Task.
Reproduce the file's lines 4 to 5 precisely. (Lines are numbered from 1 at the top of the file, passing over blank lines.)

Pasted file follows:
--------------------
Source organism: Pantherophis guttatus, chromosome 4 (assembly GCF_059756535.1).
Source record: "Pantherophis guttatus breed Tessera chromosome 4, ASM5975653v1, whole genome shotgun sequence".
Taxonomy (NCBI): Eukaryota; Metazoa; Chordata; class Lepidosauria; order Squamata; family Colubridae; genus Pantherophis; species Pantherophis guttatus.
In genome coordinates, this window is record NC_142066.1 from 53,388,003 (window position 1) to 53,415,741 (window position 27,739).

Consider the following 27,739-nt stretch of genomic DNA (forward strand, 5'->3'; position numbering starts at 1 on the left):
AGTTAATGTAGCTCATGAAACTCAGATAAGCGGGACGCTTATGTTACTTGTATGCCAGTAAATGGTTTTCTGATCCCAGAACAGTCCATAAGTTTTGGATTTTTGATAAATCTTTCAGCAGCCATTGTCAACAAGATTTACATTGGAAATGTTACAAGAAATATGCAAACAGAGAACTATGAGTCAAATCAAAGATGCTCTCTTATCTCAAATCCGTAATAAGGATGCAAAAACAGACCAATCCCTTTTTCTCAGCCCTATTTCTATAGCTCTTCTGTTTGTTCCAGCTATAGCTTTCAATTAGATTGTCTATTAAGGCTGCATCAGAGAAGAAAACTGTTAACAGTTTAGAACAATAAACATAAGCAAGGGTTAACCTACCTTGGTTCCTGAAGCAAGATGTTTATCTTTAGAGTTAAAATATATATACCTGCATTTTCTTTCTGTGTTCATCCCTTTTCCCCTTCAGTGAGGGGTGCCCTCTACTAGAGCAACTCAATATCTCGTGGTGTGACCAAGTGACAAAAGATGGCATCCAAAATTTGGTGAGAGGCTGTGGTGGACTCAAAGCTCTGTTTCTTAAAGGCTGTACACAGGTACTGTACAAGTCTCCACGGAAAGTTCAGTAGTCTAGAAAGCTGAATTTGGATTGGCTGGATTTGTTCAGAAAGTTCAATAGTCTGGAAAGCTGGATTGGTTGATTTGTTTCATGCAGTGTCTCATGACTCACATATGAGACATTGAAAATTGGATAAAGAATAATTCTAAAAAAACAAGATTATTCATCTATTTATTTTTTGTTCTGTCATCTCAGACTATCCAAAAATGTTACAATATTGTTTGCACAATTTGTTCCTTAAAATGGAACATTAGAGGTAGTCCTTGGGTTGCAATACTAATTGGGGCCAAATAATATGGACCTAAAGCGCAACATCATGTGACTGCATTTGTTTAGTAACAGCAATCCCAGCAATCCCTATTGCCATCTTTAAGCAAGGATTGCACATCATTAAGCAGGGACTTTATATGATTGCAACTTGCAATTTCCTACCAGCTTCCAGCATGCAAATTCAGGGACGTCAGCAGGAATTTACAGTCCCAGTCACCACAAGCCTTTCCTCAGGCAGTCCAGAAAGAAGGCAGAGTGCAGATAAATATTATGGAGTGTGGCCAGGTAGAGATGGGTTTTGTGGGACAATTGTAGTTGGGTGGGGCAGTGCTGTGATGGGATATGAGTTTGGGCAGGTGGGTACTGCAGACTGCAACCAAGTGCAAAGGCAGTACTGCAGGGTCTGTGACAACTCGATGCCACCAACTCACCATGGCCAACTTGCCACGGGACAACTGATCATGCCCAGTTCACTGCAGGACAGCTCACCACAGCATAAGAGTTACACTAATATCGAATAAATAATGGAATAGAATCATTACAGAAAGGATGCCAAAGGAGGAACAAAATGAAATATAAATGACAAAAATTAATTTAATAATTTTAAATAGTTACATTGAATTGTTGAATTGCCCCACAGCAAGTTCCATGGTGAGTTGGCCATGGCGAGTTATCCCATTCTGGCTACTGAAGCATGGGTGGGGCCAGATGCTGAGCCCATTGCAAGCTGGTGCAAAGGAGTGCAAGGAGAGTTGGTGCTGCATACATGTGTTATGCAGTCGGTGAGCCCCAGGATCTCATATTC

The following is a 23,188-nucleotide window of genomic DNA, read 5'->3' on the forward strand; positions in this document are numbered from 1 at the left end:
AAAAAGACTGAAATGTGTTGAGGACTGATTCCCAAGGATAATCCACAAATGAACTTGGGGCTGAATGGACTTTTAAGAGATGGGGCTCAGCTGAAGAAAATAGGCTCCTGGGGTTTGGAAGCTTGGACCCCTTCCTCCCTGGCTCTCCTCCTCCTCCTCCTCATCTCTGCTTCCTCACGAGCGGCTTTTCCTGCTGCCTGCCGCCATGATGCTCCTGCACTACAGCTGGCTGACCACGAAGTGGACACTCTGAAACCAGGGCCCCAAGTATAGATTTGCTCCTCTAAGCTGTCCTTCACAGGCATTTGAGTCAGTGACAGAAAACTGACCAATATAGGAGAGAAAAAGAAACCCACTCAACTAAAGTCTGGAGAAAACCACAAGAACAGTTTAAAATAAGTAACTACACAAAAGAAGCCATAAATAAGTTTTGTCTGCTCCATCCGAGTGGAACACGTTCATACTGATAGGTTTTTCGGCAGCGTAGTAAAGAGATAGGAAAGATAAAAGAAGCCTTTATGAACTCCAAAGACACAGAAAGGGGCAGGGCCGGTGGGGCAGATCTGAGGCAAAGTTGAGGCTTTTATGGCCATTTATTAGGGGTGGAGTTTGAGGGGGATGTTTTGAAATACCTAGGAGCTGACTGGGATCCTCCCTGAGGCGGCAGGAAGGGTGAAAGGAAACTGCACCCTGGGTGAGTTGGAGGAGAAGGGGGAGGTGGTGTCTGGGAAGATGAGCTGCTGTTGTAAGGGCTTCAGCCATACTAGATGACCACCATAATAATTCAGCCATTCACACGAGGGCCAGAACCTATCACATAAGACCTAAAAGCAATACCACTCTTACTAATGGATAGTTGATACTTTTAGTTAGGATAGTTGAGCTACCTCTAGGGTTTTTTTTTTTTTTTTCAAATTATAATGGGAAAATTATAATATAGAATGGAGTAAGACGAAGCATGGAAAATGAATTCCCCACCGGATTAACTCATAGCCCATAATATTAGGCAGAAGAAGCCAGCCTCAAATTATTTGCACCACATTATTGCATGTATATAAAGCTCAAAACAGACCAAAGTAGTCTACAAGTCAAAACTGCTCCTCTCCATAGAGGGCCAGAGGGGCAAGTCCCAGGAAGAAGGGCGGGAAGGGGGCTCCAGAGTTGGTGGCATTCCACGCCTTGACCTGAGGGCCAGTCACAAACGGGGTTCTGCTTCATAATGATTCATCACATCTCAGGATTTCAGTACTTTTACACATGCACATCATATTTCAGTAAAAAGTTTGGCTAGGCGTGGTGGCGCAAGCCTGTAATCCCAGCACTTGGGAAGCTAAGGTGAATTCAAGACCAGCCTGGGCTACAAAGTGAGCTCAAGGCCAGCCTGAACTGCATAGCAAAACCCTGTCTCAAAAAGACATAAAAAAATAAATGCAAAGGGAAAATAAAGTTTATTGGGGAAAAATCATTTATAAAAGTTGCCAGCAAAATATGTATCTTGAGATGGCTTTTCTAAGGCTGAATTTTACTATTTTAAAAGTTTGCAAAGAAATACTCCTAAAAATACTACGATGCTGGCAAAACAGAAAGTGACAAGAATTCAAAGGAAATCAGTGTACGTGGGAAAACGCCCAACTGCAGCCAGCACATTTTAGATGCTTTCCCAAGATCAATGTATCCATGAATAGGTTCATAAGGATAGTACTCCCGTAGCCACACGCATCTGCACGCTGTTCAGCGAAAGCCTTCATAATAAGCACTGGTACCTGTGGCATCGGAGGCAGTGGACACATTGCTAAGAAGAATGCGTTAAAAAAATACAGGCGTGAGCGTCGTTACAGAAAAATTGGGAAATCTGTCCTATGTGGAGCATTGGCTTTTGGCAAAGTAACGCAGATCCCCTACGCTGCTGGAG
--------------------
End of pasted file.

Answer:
In genome coordinates, this window is record NC_142066.1 from 53,388,003 (window position 1) to 53,415,741 (window position 27,739).

Consider the following 27,739-nt stretch of genomic DNA (forward strand, 5'->3'; position numbering starts at 1 on the left):